SELinux Considerations

Some customers may wish to install Replicated on a server with SELinux enabled.
The Replicated native and Kubernetes schedulers are compatible with SELinux as of v2.12.0.

Docker & SELinux

SELinux labels processes with domain types that can be given permission to manage system resources such as ports and files.
When used together, SELinux provides an additional layer of security around the isolation features offered by containers.

Docker starts containers in the unconfined_t domain by default, which effectively bypasses the SELinux kernel.
Pass the --selinux-enabled flag to docker to begin enforcement on containerized processes.
SELinux must also be enabled and enforcing on your system for this to take effect.
Run sestatus or view the contents of /etc/selinux/config to check the status of SELinux.

When started with the --selinux-enabled flag, Docker starts containers in the svirt_lxc_net_t domain.
The svirt_lxc_net_t domain provides full networking capabilities, read/execute access to /usr,and full access to files labeled svirt_sandbox_file_t.
This type is suitable for most containerized components, such as Redis, MySQL, or Nginx.

The spc_t domain

Some applications like Replicated are required to monitor hosts and launch other containers.
These cannot be run in the unmodified svirt_sandbox_file_t domain.
Fortunately the spc_t domain was designed for this use case.
Run a container in the spc_t domain with the --security-opt flag:

# docker >= 1.11
docker run --security-opt label=type:spc_t replicated

# docker <= 1.10
docker run --security-opt label:type:spc_t replicated

The install scripts configure Replicated to run in this domain.

Preparing Your Application for SELinux

The first step to packaging an application for SELinux is to identify volumes that must be accessed by containers.
The z and Z volume options tell Docker to relabel files in a directory before mounting them in a container.
In your Yaml config use the “z” option for volumes that must be shared between multiple containers and the “Z” option for volumes that only need to be accessible to a single container.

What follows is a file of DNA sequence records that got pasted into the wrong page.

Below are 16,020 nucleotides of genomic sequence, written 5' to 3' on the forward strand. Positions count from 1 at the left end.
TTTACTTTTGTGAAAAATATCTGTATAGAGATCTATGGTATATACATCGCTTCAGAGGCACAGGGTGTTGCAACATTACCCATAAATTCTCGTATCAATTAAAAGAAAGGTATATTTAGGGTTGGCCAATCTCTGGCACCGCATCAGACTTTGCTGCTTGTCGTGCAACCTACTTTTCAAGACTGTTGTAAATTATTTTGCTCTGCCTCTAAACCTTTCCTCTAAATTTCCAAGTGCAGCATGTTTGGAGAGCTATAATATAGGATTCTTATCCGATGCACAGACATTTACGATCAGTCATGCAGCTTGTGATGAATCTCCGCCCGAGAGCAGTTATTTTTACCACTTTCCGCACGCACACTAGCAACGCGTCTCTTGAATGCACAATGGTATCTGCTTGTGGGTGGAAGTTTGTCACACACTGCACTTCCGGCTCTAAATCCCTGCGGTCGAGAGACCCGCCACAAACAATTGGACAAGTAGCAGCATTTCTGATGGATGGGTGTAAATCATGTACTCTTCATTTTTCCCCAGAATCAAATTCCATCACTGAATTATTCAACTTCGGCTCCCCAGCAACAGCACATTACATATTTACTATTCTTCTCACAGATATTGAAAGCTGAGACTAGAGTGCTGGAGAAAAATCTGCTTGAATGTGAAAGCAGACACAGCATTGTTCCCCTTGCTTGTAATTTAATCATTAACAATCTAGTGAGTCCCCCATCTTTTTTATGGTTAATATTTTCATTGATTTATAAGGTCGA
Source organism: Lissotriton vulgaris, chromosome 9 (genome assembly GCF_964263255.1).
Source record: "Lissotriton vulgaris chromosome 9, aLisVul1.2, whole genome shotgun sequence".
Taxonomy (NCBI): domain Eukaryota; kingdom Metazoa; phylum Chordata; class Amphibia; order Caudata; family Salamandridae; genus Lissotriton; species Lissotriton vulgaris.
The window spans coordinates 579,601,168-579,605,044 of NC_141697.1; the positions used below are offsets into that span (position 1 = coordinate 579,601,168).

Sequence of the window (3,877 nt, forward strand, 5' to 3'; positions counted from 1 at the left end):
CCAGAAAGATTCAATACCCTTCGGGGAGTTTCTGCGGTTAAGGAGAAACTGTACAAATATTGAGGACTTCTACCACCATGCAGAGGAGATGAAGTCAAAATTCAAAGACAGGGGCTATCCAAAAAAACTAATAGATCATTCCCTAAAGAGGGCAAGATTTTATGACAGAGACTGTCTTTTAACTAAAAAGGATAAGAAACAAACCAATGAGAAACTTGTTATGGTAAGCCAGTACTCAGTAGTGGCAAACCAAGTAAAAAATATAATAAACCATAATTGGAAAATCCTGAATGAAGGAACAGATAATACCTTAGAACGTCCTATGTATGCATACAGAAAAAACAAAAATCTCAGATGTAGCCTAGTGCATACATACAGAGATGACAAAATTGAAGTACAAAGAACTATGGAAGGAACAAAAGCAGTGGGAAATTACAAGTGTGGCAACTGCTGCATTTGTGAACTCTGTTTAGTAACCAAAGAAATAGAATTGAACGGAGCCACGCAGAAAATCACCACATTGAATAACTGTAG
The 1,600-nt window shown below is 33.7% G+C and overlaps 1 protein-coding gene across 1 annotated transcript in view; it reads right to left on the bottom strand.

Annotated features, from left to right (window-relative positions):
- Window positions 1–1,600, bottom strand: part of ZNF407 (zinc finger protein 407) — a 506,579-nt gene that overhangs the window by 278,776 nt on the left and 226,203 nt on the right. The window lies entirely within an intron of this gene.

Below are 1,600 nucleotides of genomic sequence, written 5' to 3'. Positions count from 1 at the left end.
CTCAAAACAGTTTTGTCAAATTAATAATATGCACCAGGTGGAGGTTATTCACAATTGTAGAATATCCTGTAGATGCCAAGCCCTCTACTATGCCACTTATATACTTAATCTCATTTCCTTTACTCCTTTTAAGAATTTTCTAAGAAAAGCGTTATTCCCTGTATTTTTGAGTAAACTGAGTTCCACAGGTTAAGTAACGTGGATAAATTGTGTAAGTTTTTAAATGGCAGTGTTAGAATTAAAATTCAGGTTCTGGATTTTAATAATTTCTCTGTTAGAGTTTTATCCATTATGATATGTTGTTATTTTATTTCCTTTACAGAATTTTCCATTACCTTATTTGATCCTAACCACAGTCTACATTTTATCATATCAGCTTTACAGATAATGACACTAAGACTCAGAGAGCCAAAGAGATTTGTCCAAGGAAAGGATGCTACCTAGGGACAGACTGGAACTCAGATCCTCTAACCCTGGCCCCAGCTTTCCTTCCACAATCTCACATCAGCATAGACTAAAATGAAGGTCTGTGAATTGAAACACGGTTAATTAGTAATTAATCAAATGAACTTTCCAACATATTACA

- host_path: /dbdata
  container_path: /var/lib/mysql
  options: ["Z"]

Be careful not to relabel directories containing files required by other processes. Mounting /etc or /var with the “z” option would break most systems.

The second step is to identify components that cannot run within the svirt_lxc_net_t domain and apply a different label to them.

  - label=type:my_app_t

If using a custom type as in this example, the relevant policy must be installed before starting the application.
Reusing an existing type such as spc_t for these containers will obviate the need to write and distribute policy.

Debugging an Application

Let’s look at a simple example of packaging an application to run under SELinux.
If you create a release containing the following Redis component and attempt to install it on a server with SELinux enabled, you’ll notice the Redis container is crashing.

- name: DB
  - source: public
    image_name: redis
    version: latest
    cmd: "[\"redis-server\", \"--appendonly\", \"yes\"]"
    - host_path: /data
      container_path: /data

Since the app works without SELinux enabled, the first place to investigate is the SELinux audit log.

tail -f /var/log/audit/audit.log | grep avc

This will show permission denied errors similar to the following:

type=AVC msg=audit(1504739956.487:4194): avc:  denied  { setattr } for  pid=6210 comm="chown" name="data" dev="sda1" ino=612444061 scontext=system_u:system_r:svirt_lxc_net_t:s0:c652,c951 tcontext=system_u:object_r:root_t:s0 tclass=dir

That record is reporting a denial of a container process (svirt_lxc_net_t) attempting to manage a directory named “data”. Find the exact target directory by searching for the reported inode.

find / -inum 612444061

# /data

Returning to the yaml config, notice the Redis container attempts to mount the hosts “/data” directory. On your server, check the SELinux label applied to this directory.

ls -Zd /data

# dr-xr-xr-x. root root system_u:object_r:root_t:s0 /data

The directory has the root_t label, which the container process cannot access. Update the yaml config for the volume with an option that will cause Docker to relabel the host directory with a context accessible to the container.

- host_path: /data
  container_path: /data
  options: ["Z"]

This single redis container is the sole user of the /data directory, so we can use the “Z” options, which will label it with a context unique to this container.

After creating a new release with the updated config and upgrading the installed app, the Redis component works as expected.

Best Practices

  • Add the "z" or "Z" option to all volumes mounted in containers unless their content needs to be accessible to non-containerized processes.
  • Test applications with SELinux enabled while using the audit log to identify components with incorrect permissions.
  • Consider the spc_t for containers designed to manage host systems.